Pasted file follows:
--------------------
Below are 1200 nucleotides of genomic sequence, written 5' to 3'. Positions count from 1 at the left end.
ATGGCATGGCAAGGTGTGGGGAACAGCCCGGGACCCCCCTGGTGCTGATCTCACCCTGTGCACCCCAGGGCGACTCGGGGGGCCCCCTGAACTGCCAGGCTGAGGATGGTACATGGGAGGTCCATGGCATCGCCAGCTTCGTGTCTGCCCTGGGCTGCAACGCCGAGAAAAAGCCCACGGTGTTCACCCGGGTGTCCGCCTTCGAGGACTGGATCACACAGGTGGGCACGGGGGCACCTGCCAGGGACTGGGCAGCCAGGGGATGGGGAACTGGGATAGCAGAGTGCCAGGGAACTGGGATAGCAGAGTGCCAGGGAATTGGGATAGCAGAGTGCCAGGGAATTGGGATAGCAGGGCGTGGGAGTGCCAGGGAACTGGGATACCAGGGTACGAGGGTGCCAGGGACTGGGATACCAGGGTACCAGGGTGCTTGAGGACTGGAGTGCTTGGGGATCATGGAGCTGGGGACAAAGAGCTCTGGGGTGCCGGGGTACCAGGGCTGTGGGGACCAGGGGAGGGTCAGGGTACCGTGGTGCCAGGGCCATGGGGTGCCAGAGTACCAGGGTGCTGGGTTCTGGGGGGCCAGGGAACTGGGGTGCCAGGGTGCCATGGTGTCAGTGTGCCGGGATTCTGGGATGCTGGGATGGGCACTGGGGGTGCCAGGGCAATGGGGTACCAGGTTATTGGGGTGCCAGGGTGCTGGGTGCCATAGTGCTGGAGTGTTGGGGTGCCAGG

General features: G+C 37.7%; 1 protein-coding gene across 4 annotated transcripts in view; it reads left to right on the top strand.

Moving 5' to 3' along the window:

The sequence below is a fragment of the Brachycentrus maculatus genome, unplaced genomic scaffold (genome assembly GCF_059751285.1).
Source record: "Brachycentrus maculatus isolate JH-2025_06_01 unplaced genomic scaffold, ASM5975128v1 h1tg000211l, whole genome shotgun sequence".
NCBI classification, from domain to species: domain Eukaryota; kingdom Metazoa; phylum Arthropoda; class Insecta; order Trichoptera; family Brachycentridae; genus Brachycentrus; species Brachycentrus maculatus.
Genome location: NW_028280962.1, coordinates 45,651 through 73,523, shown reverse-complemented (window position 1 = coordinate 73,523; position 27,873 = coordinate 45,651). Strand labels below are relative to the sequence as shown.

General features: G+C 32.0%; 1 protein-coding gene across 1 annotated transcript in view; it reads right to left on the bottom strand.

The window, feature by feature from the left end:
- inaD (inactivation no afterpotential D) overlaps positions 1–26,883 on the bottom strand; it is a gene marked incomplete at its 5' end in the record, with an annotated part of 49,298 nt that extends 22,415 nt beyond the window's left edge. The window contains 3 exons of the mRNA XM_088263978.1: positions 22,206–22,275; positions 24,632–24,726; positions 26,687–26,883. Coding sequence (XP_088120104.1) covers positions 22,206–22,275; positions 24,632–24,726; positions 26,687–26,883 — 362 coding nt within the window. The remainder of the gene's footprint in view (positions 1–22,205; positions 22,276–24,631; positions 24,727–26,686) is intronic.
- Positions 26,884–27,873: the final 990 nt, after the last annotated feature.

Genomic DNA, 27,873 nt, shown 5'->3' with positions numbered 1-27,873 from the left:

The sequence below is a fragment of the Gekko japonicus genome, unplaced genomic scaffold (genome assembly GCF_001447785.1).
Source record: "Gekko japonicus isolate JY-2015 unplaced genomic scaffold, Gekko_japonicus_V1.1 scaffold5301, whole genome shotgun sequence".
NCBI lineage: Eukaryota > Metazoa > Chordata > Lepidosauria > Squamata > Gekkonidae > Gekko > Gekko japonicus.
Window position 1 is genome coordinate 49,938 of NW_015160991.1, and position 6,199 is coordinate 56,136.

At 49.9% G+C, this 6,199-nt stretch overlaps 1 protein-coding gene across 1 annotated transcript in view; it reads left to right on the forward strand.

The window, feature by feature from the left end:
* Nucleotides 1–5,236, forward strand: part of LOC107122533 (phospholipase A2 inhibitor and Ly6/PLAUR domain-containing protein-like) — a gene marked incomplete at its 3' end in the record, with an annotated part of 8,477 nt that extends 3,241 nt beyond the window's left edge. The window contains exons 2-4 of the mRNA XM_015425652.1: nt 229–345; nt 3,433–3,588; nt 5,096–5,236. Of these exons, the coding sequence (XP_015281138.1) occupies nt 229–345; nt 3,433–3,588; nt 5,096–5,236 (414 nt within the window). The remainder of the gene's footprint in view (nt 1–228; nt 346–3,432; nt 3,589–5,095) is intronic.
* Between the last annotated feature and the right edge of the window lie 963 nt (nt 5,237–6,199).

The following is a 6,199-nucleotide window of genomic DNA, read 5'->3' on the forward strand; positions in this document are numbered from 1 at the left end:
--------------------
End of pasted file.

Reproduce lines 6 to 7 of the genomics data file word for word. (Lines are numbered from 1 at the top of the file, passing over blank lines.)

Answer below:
Source record: "Brachycentrus maculatus isolate JH-2025_06_01 unplaced genomic scaffold, ASM5975128v1 h1tg000211l, whole genome shotgun sequence".
NCBI classification, from domain to species: domain Eukaryota; kingdom Metazoa; phylum Arthropoda; class Insecta; order Trichoptera; family Brachycentridae; genus Brachycentrus; species Brachycentrus maculatus.